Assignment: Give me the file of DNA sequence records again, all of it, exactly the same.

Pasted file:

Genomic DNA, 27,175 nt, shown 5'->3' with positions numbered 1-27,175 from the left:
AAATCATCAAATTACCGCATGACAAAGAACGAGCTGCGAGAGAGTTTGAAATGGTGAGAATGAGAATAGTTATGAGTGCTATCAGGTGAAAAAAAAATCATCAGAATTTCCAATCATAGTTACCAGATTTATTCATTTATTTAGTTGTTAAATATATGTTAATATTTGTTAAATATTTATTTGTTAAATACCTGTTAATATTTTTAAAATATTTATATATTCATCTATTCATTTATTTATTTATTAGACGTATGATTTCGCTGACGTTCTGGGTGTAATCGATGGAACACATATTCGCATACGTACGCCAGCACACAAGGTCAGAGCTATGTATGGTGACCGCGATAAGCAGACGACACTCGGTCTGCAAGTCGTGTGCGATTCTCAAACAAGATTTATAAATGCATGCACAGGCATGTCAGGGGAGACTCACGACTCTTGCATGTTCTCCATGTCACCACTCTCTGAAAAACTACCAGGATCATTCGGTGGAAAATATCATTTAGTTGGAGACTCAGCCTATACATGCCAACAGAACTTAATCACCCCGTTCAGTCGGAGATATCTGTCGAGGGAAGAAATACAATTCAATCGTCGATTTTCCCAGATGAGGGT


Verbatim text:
Genomic DNA, 27,175 nt, shown 5'->3' with positions numbered 1-27,175 from the left:
AAATCATCAAATTACCGCATGACAAAGAACGAGCTGCGAGAGAGTTTGAAATGGTGAGAATGAGAATAGTTATGAGTGCTATCAGGTGAAAAAAAAATCATCAGAATTTCCAATCATAGTTACCAGATTTATTCATTTATTTAGTTGTTAAATATATGTTAATATTTGTTAAATATTTATTTGTTAAATACCTGTTAATATTTTTAAAATATTTATATATTCATCTATTCATTTATTTATTTATTAGACGTATGATTTCGCTGACGTTCTGGGTGTAATCGATGGAACACATATTCGCATACGTACGCCAGCACACAAGGTCAGAGCTATGTATGGTGACCGCGATAAGCAGACGACACTCGGTCTGCAAGTCGTGTGCGATTCTCAAACAAGATTTATAAATGCATGCACAGGCATGTCAGGGGAGACTCACGACTCTTGCATGTTCTCCATGTCACCACTCTCTGAAAAACTACCAGGATCATTCGGTGGAAAATATCATTTAGTTGGAGACTCAGCCTATACATGCCAACAGAACTTAATCACCCCGTTCAGTCGGAGATATCTGTCGAGGGAAGAAATACAATTCAATCGTCGATTTTCCCAGATGAGGGT